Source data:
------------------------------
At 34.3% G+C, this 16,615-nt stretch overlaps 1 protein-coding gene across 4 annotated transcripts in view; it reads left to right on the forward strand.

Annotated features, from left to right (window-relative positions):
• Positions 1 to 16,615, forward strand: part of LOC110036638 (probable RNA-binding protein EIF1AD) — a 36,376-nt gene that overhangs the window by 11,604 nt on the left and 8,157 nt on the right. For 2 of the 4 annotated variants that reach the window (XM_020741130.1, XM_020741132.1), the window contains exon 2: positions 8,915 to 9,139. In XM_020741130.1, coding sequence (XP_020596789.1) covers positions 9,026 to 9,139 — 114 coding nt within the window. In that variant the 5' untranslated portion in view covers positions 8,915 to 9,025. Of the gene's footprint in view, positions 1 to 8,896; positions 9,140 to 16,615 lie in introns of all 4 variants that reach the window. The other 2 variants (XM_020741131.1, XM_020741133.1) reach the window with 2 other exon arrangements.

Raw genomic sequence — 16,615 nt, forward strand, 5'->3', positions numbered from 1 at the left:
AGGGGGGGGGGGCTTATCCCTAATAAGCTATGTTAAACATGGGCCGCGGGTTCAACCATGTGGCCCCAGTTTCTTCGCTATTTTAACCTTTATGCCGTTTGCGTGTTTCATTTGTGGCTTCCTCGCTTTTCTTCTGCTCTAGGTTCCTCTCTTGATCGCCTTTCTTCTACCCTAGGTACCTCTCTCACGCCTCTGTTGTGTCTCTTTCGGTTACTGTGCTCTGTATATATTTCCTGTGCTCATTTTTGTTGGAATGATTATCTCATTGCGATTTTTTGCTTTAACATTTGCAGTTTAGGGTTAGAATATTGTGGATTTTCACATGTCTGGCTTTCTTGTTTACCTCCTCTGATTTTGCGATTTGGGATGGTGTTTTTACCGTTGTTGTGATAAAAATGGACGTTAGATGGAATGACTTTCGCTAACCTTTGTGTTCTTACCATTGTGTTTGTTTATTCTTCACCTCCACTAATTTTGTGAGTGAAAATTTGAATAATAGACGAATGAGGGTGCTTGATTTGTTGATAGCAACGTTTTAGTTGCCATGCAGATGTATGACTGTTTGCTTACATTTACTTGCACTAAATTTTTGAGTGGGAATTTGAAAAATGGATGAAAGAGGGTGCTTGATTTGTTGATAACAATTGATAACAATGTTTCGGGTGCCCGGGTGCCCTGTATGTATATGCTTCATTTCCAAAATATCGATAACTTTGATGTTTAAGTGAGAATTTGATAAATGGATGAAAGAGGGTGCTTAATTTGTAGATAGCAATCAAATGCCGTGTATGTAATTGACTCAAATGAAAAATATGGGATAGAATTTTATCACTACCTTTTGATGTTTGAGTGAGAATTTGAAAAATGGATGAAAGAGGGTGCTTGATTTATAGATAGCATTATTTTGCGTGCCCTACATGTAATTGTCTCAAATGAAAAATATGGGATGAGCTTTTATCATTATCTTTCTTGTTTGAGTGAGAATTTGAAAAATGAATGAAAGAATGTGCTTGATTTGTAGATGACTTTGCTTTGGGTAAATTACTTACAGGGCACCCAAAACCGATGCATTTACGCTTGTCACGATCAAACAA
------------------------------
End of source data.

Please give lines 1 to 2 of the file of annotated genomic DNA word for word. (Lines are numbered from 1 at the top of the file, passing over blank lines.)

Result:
At 34.3% G+C, this 16,615-nt stretch overlaps 1 protein-coding gene across 4 annotated transcripts in view; it reads left to right on the forward strand.

Annotated features, from left to right (window-relative positions):